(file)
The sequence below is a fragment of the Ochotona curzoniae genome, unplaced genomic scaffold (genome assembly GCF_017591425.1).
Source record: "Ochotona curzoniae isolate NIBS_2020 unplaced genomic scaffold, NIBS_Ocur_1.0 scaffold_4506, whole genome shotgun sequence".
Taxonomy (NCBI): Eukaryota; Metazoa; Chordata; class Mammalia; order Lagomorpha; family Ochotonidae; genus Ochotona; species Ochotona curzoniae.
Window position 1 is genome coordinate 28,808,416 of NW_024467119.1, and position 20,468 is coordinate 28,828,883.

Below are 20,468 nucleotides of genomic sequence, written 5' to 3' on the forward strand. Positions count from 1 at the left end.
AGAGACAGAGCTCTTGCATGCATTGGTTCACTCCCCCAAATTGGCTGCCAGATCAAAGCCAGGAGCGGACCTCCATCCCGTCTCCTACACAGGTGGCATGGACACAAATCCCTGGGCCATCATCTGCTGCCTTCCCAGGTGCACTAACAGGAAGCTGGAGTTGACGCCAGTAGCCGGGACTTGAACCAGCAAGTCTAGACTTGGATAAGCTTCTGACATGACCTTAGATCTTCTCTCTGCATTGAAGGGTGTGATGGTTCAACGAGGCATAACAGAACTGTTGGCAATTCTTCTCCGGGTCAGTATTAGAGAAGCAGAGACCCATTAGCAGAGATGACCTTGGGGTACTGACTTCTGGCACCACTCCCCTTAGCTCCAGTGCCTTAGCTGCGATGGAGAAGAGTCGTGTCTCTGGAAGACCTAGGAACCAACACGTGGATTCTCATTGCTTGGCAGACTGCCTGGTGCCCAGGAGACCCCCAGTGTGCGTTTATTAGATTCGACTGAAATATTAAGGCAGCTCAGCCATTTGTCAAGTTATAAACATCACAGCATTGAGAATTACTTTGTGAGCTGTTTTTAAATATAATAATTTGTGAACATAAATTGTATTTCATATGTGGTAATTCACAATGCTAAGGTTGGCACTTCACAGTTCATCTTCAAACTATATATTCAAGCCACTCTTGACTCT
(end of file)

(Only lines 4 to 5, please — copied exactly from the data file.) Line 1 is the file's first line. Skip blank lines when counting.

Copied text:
Window position 1 is genome coordinate 28,808,416 of NW_024467119.1, and position 20,468 is coordinate 28,828,883.

Below are 20,468 nucleotides of genomic sequence, written 5' to 3' on the forward strand. Positions count from 1 at the left end.